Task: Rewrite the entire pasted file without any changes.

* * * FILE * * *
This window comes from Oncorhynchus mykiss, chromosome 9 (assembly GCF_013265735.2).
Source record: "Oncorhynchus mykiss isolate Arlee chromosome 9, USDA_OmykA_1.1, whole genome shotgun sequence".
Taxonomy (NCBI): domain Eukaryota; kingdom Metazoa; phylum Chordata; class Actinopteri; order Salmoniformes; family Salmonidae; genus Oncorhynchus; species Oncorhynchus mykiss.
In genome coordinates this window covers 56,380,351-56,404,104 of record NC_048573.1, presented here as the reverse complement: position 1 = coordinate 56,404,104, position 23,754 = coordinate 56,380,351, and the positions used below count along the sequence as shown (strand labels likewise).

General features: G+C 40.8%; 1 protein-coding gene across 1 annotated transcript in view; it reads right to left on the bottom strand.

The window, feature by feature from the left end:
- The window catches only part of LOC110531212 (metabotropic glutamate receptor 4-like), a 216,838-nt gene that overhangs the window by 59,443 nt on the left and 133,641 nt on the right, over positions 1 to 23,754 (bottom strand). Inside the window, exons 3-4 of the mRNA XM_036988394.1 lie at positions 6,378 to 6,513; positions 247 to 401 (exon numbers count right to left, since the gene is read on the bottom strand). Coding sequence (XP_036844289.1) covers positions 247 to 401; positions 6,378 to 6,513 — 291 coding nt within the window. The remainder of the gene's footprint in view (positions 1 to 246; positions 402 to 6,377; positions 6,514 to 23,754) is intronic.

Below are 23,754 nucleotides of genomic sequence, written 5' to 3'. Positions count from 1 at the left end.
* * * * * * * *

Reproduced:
This window comes from Oncorhynchus mykiss, chromosome 9 (assembly GCF_013265735.2).
Source record: "Oncorhynchus mykiss isolate Arlee chromosome 9, USDA_OmykA_1.1, whole genome shotgun sequence".
Taxonomy (NCBI): domain Eukaryota; kingdom Metazoa; phylum Chordata; class Actinopteri; order Salmoniformes; family Salmonidae; genus Oncorhynchus; species Oncorhynchus mykiss.
In genome coordinates this window covers 56,380,351-56,404,104 of record NC_048573.1, presented here as the reverse complement: position 1 = coordinate 56,404,104, position 23,754 = coordinate 56,380,351, and the positions used below count along the sequence as shown (strand labels likewise).

General features: G+C 40.8%; 1 protein-coding gene across 1 annotated transcript in view; it reads right to left on the bottom strand.

The window, feature by feature from the left end:
- The window catches only part of LOC110531212 (metabotropic glutamate receptor 4-like), a 216,838-nt gene that overhangs the window by 59,443 nt on the left and 133,641 nt on the right, over positions 1 to 23,754 (bottom strand). Inside the window, exons 3-4 of the mRNA XM_036988394.1 lie at positions 6,378 to 6,513; positions 247 to 401 (exon numbers count right to left, since the gene is read on the bottom strand). Coding sequence (XP_036844289.1) covers positions 247 to 401; positions 6,378 to 6,513 — 291 coding nt within the window. The remainder of the gene's footprint in view (positions 1 to 246; positions 402 to 6,377; positions 6,514 to 23,754) is intronic.

Below are 23,754 nucleotides of genomic sequence, written 5' to 3'. Positions count from 1 at the left end.